echo QUERY_STRING = "$QUERY_STRING"

     C. Vendor Information

        Please check Appendix A for information supplied by vendors; we will
        update the appendix as we receive additional information. If you do not
        see your vendor's name, then we did not hear from that vendor. Please
        contact the vendor directly.

        Note: Even if your vendor did not ship the nph-test-cgi script,
              you should check your cgi-bin directory in case someone at your
              site added such a script later.

IV.  Additional Reading

     Several resources relating to Web security in general are available. 
     The following resources provide a useful starting point. They include
     links describing general WWW security, secure httpd setup, and secure CGI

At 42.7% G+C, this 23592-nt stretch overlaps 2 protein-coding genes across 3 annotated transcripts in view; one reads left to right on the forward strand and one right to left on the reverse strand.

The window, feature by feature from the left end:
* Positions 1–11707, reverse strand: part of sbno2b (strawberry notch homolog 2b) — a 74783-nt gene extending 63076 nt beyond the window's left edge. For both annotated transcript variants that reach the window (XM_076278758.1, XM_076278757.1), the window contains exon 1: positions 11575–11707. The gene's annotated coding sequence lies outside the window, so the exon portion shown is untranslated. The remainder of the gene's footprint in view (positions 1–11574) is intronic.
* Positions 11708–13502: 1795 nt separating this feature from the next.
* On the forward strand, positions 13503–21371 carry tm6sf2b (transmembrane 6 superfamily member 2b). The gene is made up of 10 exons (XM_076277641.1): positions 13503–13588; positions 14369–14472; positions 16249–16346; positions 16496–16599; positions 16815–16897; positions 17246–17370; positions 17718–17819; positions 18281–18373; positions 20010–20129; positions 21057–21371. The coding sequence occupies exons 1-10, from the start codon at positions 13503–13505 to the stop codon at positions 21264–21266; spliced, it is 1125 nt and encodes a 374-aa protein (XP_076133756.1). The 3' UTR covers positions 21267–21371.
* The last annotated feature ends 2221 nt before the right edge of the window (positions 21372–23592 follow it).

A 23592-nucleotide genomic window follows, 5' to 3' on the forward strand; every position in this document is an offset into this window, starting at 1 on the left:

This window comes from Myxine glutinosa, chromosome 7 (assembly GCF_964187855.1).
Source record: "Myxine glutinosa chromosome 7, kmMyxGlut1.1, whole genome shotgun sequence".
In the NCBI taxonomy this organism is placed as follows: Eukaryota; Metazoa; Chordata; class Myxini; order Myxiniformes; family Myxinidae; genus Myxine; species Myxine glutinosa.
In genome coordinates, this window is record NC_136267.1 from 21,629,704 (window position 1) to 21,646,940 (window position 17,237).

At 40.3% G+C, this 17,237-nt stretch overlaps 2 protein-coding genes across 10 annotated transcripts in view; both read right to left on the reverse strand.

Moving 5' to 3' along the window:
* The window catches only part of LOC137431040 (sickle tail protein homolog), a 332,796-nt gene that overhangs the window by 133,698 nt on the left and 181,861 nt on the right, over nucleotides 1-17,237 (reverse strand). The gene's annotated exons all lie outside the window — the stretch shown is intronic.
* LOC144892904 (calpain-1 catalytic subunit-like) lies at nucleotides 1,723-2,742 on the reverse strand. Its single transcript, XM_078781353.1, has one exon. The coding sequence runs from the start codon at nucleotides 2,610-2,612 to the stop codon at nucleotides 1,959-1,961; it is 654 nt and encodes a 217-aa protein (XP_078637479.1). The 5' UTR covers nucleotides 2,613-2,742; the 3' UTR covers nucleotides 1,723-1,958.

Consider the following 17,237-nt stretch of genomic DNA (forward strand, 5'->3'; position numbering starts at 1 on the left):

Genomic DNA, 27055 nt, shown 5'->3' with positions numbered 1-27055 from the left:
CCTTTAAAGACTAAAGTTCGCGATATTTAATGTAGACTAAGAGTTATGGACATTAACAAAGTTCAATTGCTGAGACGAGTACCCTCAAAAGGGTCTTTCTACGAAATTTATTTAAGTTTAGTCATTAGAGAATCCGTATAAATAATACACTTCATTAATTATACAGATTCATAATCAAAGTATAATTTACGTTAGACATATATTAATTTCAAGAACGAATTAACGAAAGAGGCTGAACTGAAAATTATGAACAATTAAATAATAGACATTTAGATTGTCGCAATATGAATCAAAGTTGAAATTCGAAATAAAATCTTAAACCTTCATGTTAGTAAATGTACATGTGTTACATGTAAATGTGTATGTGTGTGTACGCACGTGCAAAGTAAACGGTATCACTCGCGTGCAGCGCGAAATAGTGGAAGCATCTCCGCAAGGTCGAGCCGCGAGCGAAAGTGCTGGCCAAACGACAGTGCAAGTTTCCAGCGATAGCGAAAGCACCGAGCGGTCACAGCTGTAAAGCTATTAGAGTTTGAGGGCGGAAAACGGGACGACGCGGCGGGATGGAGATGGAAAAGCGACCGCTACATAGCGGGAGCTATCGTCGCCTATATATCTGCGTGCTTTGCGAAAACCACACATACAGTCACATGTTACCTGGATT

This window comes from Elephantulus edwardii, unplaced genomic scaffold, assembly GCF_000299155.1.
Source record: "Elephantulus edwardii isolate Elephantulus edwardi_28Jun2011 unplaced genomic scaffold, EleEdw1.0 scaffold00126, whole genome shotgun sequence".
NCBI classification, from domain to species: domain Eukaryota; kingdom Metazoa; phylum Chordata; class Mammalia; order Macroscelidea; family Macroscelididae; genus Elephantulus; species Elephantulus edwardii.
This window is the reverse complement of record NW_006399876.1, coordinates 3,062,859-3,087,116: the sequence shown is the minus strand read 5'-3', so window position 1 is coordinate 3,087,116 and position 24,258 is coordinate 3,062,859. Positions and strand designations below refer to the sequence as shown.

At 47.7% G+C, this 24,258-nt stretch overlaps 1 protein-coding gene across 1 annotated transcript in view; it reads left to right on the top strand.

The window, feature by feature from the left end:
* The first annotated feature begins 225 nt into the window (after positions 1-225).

The World Wide Web Security FAQ:

        NSCA's "Security Concerns on the Web" Page:

     The following book contains useful information, including sections on
     secure programming techniques.

       _Practical Unix & Internet Security_, Simson Garfinkel and 
        Gene Spafford, 2nd edition, O'Reilly and Associates, 1996.

     (Note that we provide these pointers for your convenience. As this is not
     CERT/CC material, we cannot be responsible for content or availability.
     Please contact the administrators of the sites if you have difficulties
     with access.)


Appendix A - Vendor Information

Below is a list of the vendors who have provided information for this
advisory. We will update this appendix as we receive additional information.
If you do not see your vendor's name, the CERT/CC did not hear from that
vendor. Please contact the vendor directly.